Expository preaching is preaching that expounds the Scriptures as a coherent and coordinated body of revealed truth. The true expositor not only believes that the Bible is a unified whole with definite plan and purpose, but makes every effort to understand that overall plan and purpose and to relate whatever portion of the Scripture he may be expounding to the whole.
Breed in "Preparing to Preach" says that unity is the chief requisite for developing expository sermons. All that is included in the paragraph which he is expounding resembles a pile of stones dumped down before the mason who is engaged in erecting a wall. He must choose his material stone by stone, select it with reference to the place in which he is to put it, fit it, and settle it in position.
Without this unity the sermon is likely to be only a collection of disjointed remarks, some upon one expression, some upon another, and instead of the preacher producing one sermon he will find that he has produced several little sermons, brought together in a mechanical or artificial way. Do what the mason does...select the material which is suited to his subject and reject the rest.
Another requisite for developing expository sermons is structure. By structure we mean that the materials selected from the passage are organized in order to develop the subject of that passage. They are to be put together so that each point builds upon the other and all proceed together toward the conclusion.
And to develop expository sermons properly the preacher must have a mastery of the details. All the details in the passage must be studied, whether they are to be used or not. None of them may be slighted. If the preacher does not carefully inquire concerning all of them he will be unable to make a proper selection and a proper grouping of any of them.
When all the details have been studied, and studied with the author's point of view in mind, the preacher will select the subject which seems to him to be the most appropriate subject to preach. It must be true to the passage and to the Bible, but the selecting and grouping of material cannot be done until this subject has been found and stated.
But don't include too many details. Sometimes too much information impairs the force and weight of the Biblical principles that need to be preached in relation to the subject selected. Also, make sure that the details are pertinent. That will be the details that should be included in developing the expository sermon.
The details should not only be pertinent, but they should also be comprehensive. In other words, look for the significant and important teaching and not for that which is incidental or comparatively insignificant.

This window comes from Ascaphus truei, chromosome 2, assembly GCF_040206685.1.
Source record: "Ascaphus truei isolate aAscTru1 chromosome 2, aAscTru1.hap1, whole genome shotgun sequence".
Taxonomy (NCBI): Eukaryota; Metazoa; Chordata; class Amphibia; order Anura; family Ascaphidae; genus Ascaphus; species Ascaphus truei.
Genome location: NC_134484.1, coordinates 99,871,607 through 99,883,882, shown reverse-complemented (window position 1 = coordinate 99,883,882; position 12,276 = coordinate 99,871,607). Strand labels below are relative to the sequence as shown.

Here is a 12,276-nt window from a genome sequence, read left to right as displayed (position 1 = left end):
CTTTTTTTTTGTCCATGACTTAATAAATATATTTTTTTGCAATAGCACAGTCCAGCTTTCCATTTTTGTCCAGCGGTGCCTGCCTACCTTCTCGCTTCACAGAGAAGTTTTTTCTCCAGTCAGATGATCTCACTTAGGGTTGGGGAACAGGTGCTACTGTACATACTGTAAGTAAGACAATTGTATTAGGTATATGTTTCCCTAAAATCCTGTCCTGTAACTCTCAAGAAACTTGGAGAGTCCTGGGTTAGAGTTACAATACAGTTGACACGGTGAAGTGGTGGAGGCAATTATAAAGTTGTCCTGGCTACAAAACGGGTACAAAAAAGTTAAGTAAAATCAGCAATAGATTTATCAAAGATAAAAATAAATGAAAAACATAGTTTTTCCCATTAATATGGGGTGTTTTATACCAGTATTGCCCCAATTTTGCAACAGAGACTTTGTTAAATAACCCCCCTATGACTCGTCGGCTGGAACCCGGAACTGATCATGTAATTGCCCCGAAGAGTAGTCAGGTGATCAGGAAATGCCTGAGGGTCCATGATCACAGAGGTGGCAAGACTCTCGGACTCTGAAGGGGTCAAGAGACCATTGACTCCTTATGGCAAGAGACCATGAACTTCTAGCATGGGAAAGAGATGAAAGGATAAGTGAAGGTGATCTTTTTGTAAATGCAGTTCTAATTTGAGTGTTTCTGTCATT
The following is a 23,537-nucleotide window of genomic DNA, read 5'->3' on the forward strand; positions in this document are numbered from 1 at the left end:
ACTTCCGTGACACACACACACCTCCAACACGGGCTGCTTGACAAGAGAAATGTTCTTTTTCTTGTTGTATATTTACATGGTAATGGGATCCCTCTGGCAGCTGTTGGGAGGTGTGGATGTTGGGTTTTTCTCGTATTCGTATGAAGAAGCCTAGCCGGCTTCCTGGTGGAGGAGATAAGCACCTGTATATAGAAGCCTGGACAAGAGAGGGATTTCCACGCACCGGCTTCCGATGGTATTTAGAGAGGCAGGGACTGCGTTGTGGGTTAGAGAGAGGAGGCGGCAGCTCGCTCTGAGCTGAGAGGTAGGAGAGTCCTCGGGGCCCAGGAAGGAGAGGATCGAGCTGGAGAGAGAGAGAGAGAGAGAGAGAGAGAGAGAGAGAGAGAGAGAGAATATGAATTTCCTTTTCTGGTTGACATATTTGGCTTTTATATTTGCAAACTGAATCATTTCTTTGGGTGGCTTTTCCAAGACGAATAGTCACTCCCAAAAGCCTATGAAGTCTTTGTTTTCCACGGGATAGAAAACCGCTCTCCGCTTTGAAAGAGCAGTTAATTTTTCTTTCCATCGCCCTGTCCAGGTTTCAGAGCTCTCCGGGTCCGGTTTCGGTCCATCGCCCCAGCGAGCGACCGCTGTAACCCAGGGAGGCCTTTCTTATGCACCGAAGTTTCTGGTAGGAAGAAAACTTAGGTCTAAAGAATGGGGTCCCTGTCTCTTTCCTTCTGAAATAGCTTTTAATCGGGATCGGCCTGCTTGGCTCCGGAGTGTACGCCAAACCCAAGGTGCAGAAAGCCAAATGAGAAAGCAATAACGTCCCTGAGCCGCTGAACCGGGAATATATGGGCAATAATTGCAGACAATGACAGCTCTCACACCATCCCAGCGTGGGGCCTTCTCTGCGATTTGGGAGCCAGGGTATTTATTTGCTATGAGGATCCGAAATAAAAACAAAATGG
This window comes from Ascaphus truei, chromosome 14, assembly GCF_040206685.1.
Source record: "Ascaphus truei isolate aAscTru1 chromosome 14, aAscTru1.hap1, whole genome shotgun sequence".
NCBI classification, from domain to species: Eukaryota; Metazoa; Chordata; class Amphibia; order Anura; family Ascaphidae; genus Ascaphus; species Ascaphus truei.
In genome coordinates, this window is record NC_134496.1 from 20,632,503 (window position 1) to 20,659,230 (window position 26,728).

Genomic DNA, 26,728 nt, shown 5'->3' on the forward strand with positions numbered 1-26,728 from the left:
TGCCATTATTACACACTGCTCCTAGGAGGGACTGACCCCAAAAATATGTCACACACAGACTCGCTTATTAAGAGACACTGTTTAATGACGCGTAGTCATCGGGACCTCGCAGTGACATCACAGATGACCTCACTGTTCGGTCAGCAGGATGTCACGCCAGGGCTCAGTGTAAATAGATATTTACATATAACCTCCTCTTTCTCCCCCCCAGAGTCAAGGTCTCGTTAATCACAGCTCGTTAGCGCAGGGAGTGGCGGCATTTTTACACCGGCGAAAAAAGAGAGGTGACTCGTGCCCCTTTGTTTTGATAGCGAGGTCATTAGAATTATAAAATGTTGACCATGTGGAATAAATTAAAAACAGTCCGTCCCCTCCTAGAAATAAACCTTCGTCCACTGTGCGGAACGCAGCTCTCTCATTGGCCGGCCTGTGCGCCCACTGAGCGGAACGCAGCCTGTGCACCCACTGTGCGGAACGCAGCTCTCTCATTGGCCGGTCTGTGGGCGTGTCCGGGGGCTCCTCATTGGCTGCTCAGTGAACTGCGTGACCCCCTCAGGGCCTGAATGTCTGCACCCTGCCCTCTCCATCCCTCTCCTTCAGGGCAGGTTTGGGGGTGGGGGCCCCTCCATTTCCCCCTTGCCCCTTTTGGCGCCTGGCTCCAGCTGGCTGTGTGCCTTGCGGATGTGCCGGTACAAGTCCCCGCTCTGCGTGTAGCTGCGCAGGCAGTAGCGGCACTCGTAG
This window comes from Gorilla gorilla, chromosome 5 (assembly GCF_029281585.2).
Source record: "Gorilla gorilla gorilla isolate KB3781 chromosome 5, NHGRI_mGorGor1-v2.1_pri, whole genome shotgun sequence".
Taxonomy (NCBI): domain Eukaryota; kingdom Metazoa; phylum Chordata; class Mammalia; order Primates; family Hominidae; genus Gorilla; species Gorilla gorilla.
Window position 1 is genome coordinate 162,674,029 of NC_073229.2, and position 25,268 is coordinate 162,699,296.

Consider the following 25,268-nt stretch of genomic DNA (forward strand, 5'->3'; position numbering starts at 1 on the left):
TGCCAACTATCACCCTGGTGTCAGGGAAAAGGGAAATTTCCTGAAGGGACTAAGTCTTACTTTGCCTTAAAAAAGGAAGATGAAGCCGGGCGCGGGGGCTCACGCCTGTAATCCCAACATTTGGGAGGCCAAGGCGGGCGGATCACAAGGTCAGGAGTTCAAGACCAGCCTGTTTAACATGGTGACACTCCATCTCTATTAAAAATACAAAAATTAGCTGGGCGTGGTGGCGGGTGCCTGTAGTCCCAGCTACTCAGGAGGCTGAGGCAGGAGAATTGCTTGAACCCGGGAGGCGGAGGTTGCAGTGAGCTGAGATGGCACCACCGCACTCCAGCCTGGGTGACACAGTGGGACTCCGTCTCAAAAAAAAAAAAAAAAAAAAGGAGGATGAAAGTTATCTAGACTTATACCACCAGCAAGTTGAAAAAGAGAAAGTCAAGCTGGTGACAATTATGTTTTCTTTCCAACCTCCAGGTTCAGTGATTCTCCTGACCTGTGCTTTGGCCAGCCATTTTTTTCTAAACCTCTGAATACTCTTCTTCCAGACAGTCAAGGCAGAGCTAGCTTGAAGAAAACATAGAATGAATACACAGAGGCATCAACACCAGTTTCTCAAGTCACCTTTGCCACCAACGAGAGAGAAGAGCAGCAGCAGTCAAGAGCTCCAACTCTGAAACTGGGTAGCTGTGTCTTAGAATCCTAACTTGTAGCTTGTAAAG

Throughout the sermon make sure you don't lose sight of your theme, use parallel passages, don't make difficult passages more difficult, and remember that your end goal is to be helpful in the hearer's spiritual growth.
A Biblical sermon is not just an essay or lecture where one meanders through a number of verses making comments, no matter how truthful these remarks are. It is the exposition of a Biblical passage and arranged into definite form.
It is the exposition of a Biblical passage that is organized and shaped into a Bible sermon which flows from beginning to end with a spiritual purpose and goal in mind.
Expository sermons are the product of exegesis (an explanation or critical interpretation), but they are in no sense just its exhibition. Make the exegetical part of the sermon brief and to the point. Do not let the interpretation spin out into too much wordiness. Put it as compactly as clearness will permit.
Breed quoted Sewall as saying, "Exegesis is not the ultimate aim of the sermon; it is simply the instrument which we use to dig out the truth on which we intend to preach. When the truth is dug out, then preach. It is folly to keep on digging. Many a good sermon has been spoiled by too much exegesis."
Yes, I believe that the best type of sermons to preach are expository sermons, but they don't have to be verse by verse boredom type of sermons. If we do it right, they can be personalized passage power type of sermons for us and everyone who hears us. Let's do it right for the sake of ourselves and our listeners.
The Believer's Walk
by William Evans
Explain the believer's walk.
I. The Nature of the Walk.
II. The Motive of the Walk.
III. The Means of the Walk.
IV. The Results of the Walk.
God wants us to walk worthy. How are you doing? Do you see the results?
More examples of Expository Sermons later.